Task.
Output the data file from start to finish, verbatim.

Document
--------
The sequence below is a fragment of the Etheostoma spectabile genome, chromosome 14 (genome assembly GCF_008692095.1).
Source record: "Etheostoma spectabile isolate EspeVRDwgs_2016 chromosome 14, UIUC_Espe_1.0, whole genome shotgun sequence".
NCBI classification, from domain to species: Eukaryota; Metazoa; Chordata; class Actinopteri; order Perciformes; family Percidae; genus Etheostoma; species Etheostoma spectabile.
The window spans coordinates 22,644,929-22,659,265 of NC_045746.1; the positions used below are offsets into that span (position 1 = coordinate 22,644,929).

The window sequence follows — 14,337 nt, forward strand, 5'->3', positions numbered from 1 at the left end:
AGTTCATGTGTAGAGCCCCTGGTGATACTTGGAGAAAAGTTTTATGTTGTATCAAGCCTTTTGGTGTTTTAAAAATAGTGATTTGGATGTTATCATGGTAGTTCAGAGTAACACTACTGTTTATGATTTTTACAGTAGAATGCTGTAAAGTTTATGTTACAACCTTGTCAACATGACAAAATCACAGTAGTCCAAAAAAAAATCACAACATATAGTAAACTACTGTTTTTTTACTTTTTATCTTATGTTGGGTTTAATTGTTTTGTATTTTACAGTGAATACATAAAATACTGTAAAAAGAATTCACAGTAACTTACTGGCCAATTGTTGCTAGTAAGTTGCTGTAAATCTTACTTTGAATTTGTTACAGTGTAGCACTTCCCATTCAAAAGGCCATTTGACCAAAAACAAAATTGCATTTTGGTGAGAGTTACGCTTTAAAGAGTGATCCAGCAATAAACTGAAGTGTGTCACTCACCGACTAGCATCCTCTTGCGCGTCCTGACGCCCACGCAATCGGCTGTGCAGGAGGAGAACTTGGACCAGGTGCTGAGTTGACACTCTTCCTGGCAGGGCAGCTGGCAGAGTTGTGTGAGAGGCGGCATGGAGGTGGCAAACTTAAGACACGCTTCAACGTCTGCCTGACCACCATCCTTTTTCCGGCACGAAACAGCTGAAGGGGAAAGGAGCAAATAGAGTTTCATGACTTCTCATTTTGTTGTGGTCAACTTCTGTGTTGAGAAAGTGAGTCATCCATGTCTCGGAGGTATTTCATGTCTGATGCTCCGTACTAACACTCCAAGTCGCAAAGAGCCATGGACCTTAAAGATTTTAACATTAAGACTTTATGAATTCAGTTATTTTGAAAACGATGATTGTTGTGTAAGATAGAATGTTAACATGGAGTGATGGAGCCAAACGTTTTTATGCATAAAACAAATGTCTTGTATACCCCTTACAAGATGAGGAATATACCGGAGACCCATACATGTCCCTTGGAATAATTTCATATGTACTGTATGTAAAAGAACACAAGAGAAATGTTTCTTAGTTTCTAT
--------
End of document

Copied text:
The sequence below is a fragment of the Etheostoma spectabile genome, chromosome 14 (genome assembly GCF_008692095.1).
Source record: "Etheostoma spectabile isolate EspeVRDwgs_2016 chromosome 14, UIUC_Espe_1.0, whole genome shotgun sequence".
NCBI classification, from domain to species: Eukaryota; Metazoa; Chordata; class Actinopteri; order Perciformes; family Percidae; genus Etheostoma; species Etheostoma spectabile.
The window spans coordinates 22,644,929-22,659,265 of NC_045746.1; the positions used below are offsets into that span (position 1 = coordinate 22,644,929).

The window sequence follows — 14,337 nt, forward strand, 5'->3', positions numbered from 1 at the left end:
AGTTCATGTGTAGAGCCCCTGGTGATACTTGGAGAAAAGTTTTATGTTGTATCAAGCCTTTTGGTGTTTTAAAAATAGTGATTTGGATGTTATCATGGTAGTTCAGAGTAACACTACTGTTTATGATTTTTACAGTAGAATGCTGTAAAGTTTATGTTACAACCTTGTCAACATGACAAAATCACAGTAGTCCAAAAAAAAATCACAACATATAGTAAACTACTGTTTTTTTACTTTTTATCTTATGTTGGGTTTAATTGTTTTGTATTTTACAGTGAATACATAAAATACTGTAAAAAGAATTCACAGTAACTTACTGGCCAATTGTTGCTAGTAAGTTGCTGTAAATCTTACTTTGAATTTGTTACAGTGTAGCACTTCCCATTCAAAAGGCCATTTGACCAAAAACAAAATTGCATTTTGGTGAGAGTTACGCTTTAAAGAGTGATCCAGCAATAAACTGAAGTGTGTCACTCACCGACTAGCATCCTCTTGCGCGTCCTGACGCCCACGCAATCGGCTGTGCAGGAGGAGAACTTGGACCAGGTGCTGAGTTGACACTCTTCCTGGCAGGGCAGCTGGCAGAGTTGTGTGAGAGGCGGCATGGAGGTGGCAAACTTAAGACACGCTTCAACGTCTGCCTGACCACCATCCTTTTTCCGGCACGAAACAGCTGAAGGGGAAAGGAGCAAATAGAGTTTCATGACTTCTCATTTTGTTGTGGTCAACTTCTGTGTTGAGAAAGTGAGTCATCCATGTCTCGGAGGTATTTCATGTCTGATGCTCCGTACTAACACTCCAAGTCGCAAAGAGCCATGGACCTTAAAGATTTTAACATTAAGACTTTATGAATTCAGTTATTTTGAAAACGATGATTGTTGTGTAAGATAGAATGTTAACATGGAGTGATGGAGCCAAACGTTTTTATGCATAAAACAAATGTCTTGTATACCCCTTACAAGATGAGGAATATACCGGAGACCCATACATGTCCCTTGGAATAATTTCATATGTACTGTATGTAAAAGAACACAAGAGAAATGTTTCTTAGTTTCTAT